How to keep your Mind and Body Healthy during the Winter

The winter months provide a number of difficulties for many of us. It might be tough to find desire to undertake activities that appear to be simpler in the summer. Spending too much time at home might have a detrimental impact on your mental and physical well-being. International students, who face a unique set of problems, may be more affected by these consequences. We’re looking at many strategies to keep your mind and body healthy over the winter months to help you beat the winter blues.

Walk Once a Day

People spend less time outside as the weather becomes cooler. For some, this means more time binge-watching Netflix and nibbling on chips on the couch. Allowing yourself time to unwind is crucial, but it shouldn’t take up the majority of your time. Consider taking up a new interest instead. Hobbies can provide people a sense of accomplishment and a purpose to work towards, therefore enhancing their mental condition and providing joy to their days.

Establishing a walking plan with a friend is one method to make your walks more enjoyable. Combining physical activity with social interaction can increase self-esteem, stave off despair, and improve bad moods. If you prefer to walk alone, take a stroll through your new city while listening to your favorite album or podcast. Either way, be sure to bundle up before heading out!

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Pick Up a Hobby

Make a daily commitment to go for a stroll (unless your local weather advisory recommends against it). This may appear to be a poor idea for getting some exercise during the winter months. However, evidence suggests that even 15 minutes of brisk walking each day can significantly improve your physical and mental health. Walking improves your mood through increasing blood flow to both the body and the brain. Improved sleep, weight loss, and enhanced stamina and energy are just a few of the major advantages of walking. Not to mention that it’s completely free and can be done from anywhere!

Science has proven that having a pastime has major health benefits. A hobby can help you relax and de-stress while also improving your overall health. When choosing a hobby, go for something that will provide you happiness in the near run.

Consider something you enjoyed doing as a child as a starting point. Snowboarding, cooking, art, ice skating, or photography are all possibilities. Filling your time with activities that bring you joy is an important step in maintaining your mind and, depending on the interest, your body healthy during the winter months.

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If you’re comfortable with it and your country’s COVID regulations allow it, consider volunteering. Volunteers benefit not only the communities they serve, but they also benefit their own mental health. In a study published in the United Kingdom in 2020, experts discovered that people who volunteer feel more fulfilled in their life and have better overall health than those who do not volunteer.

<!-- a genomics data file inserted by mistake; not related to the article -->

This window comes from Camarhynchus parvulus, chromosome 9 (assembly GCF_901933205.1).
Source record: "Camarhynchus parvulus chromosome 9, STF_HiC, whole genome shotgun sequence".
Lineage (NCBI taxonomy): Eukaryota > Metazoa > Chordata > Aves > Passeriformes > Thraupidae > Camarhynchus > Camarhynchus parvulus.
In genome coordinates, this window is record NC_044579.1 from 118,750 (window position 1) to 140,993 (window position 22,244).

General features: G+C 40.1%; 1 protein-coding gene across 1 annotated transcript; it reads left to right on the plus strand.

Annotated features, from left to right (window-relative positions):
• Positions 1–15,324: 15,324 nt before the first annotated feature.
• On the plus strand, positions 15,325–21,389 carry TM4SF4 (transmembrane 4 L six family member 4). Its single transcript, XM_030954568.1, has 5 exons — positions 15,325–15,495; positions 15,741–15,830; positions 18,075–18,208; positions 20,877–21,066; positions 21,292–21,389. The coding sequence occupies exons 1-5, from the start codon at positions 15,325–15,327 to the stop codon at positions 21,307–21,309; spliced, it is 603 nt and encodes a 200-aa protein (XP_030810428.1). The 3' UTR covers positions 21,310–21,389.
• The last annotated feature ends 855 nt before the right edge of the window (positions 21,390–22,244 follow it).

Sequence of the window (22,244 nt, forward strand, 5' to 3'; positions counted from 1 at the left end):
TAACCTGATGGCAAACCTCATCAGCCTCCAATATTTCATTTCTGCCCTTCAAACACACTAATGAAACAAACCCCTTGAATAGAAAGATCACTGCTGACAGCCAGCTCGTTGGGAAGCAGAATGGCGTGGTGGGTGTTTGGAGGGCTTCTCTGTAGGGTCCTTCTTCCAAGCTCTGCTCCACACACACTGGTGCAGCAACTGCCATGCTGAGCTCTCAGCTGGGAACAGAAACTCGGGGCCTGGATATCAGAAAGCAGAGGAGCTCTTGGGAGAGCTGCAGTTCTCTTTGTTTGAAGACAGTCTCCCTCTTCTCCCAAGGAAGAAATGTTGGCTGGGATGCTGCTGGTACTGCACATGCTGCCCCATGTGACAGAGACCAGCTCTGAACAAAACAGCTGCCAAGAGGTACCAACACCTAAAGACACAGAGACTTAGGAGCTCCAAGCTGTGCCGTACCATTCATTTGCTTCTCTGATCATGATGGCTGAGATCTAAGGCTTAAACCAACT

As an international student, volunteering is a great way to improve your mental health, help those around you, and meet people. If this sounds like something you would enjoy, take the following steps to get started:

  1. Identify the causes you are passionate about.
  2. Consider your knowledge, availability, and skill set.
  3. Research volunteer opportunities at your school or in your community.
  4. Check out local volunteering websites.
  5. Learn the expectations of the volunteer position.
  6. Apply for the position.
  7. Follow up with the organization after you apply. (Remember, charitable organizations are often run by volunteers who don’t work full-time, so they may take a few days to respond.)

Whether you spend your time volunteering at animal shelters, retirement homes, art galleries, or coaching a sports team, you may find that helping those in need will, in turn, help you meet your needs.

Seek Treatment for Seasonal Affective Disorder

Seasonal Affective Disorder (SAD), also known as “winter depression,” is brought on by the transition from warmer to colder seasons. SAD accounts for 10% of all depression cases in Canada, according to the Canadian Mental Health Association.

If you think you may be impacted by SAD, be proactive in your treatment of it. To do so, you must first be able to recognize the common symptoms. Here are a few of them:

  • Having trouble concentrating
  • Changes in weight or appetite
  • Experiencing low energy levels
  • Feeling depressed most days
  • Losing interest in activities you once enjoyed
  • Experiencing problems with sleeping 
  • Feeling agitated or sluggish

If you experience any of the symptoms listed above, you should get therapy to assist you get through the next colder months. Light therapy is a widely used treatment that has been shown to help persons with SAD. Before beginning light therapy, see a doctor or other health professional, as this treatment may have side effects. Light treatment entails sitting near an artificial light source that causes a chemical change in the brain, improving mood and alleviating SAD symptoms. More than half of those suffering from SAD find considerable relief from light therapy.

Make use of the suggestions above to keep your mind and body in good shape throughout these darker and colder months!